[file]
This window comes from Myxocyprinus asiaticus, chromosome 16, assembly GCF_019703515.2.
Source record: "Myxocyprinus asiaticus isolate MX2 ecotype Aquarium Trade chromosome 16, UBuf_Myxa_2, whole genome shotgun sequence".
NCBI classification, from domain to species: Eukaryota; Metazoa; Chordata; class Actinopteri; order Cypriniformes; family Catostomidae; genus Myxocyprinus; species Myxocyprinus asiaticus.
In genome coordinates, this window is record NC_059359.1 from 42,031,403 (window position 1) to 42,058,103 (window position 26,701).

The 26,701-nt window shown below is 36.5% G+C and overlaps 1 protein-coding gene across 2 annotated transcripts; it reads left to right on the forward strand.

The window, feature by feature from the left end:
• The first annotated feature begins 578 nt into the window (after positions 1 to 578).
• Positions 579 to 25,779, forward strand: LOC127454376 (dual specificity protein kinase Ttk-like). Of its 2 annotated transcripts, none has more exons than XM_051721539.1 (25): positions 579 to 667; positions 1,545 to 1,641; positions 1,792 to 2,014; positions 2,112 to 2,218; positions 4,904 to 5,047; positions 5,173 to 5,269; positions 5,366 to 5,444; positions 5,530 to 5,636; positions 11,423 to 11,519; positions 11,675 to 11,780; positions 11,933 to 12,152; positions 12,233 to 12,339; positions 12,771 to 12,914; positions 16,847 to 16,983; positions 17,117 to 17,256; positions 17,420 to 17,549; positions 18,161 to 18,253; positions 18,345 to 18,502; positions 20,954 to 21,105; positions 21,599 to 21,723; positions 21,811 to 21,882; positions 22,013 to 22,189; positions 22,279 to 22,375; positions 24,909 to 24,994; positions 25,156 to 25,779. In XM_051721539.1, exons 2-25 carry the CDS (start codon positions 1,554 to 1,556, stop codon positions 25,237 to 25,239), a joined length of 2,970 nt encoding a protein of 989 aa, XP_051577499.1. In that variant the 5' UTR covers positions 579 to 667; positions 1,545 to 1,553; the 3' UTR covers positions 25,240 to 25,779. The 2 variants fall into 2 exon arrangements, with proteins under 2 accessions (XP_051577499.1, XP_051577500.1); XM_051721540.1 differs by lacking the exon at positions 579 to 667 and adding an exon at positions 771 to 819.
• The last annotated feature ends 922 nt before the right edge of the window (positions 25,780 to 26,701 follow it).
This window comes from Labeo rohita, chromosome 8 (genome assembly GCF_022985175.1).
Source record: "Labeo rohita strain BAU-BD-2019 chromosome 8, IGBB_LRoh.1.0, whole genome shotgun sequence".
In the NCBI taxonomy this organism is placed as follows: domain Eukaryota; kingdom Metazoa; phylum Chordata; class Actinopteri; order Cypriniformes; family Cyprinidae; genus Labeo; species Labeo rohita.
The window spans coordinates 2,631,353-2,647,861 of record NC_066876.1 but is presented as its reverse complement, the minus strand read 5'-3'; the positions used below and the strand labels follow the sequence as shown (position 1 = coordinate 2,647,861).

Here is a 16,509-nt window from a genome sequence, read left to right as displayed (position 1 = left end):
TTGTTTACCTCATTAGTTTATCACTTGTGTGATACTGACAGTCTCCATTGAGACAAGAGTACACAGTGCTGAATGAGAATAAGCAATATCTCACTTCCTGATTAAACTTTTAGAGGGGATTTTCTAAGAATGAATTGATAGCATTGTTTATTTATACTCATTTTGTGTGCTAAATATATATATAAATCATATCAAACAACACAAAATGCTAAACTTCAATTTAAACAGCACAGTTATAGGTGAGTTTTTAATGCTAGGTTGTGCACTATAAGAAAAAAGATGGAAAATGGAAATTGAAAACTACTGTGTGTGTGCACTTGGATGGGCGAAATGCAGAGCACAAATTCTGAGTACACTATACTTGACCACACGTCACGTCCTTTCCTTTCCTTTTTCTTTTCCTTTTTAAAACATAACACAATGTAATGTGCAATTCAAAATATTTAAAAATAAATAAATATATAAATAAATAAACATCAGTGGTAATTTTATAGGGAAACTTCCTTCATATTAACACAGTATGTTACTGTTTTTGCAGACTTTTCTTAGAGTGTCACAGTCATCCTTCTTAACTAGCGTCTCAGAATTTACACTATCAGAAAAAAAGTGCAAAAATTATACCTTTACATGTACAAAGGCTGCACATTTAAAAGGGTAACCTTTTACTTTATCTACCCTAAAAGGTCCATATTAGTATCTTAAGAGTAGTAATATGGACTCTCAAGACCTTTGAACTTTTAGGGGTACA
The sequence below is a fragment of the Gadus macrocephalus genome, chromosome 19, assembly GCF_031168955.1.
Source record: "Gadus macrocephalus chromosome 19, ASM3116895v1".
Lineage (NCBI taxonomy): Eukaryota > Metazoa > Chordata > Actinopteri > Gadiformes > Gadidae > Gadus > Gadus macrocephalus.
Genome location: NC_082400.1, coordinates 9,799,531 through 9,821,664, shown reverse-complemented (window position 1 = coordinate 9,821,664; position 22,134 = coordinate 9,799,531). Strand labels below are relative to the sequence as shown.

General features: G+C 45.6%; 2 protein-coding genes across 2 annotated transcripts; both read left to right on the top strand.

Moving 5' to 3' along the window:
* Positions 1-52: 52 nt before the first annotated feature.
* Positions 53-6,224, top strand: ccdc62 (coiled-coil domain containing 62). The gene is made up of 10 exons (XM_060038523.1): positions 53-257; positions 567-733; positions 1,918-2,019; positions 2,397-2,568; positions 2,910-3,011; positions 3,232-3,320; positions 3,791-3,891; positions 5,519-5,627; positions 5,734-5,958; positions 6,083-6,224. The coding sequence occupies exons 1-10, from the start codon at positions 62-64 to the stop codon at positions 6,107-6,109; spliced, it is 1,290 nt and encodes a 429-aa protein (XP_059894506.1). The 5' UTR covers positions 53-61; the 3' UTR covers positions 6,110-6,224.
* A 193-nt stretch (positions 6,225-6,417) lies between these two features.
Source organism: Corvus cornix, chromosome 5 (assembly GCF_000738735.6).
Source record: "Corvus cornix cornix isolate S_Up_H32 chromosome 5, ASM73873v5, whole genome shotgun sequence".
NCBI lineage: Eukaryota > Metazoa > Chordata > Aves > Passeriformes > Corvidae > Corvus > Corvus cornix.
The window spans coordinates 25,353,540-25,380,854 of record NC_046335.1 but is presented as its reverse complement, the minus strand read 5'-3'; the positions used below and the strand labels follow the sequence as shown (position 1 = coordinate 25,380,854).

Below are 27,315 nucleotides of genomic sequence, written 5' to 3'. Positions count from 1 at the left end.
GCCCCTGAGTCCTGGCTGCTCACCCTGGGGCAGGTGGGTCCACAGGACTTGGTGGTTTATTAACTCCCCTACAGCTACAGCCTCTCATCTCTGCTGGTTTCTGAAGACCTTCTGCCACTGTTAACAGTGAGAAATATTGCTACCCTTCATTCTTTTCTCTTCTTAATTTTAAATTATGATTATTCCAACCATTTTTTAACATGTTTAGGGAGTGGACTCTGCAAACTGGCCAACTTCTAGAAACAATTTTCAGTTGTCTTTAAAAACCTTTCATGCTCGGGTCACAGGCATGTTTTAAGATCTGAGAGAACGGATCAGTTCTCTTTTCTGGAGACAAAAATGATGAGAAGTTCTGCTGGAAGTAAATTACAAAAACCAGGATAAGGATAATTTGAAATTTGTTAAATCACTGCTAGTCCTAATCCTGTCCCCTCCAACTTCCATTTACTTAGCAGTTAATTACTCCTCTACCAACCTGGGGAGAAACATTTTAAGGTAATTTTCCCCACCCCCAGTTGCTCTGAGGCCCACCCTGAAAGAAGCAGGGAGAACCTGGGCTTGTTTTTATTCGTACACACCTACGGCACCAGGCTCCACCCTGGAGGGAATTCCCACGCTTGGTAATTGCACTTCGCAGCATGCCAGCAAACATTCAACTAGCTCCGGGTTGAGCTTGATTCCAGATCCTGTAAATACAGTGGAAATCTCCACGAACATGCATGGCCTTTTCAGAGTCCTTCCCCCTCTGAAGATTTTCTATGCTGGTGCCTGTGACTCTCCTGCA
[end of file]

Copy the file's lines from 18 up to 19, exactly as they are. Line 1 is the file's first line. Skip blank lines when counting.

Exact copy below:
Lineage (NCBI taxonomy): Eukaryota > Metazoa > Chordata > Actinopteri > Gadiformes > Gadidae > Gadus > Gadus macrocephalus.
Genome location: NC_082400.1, coordinates 9,799,531 through 9,821,664, shown reverse-complemented (window position 1 = coordinate 9,821,664; position 22,134 = coordinate 9,799,531). Strand labels below are relative to the sequence as shown.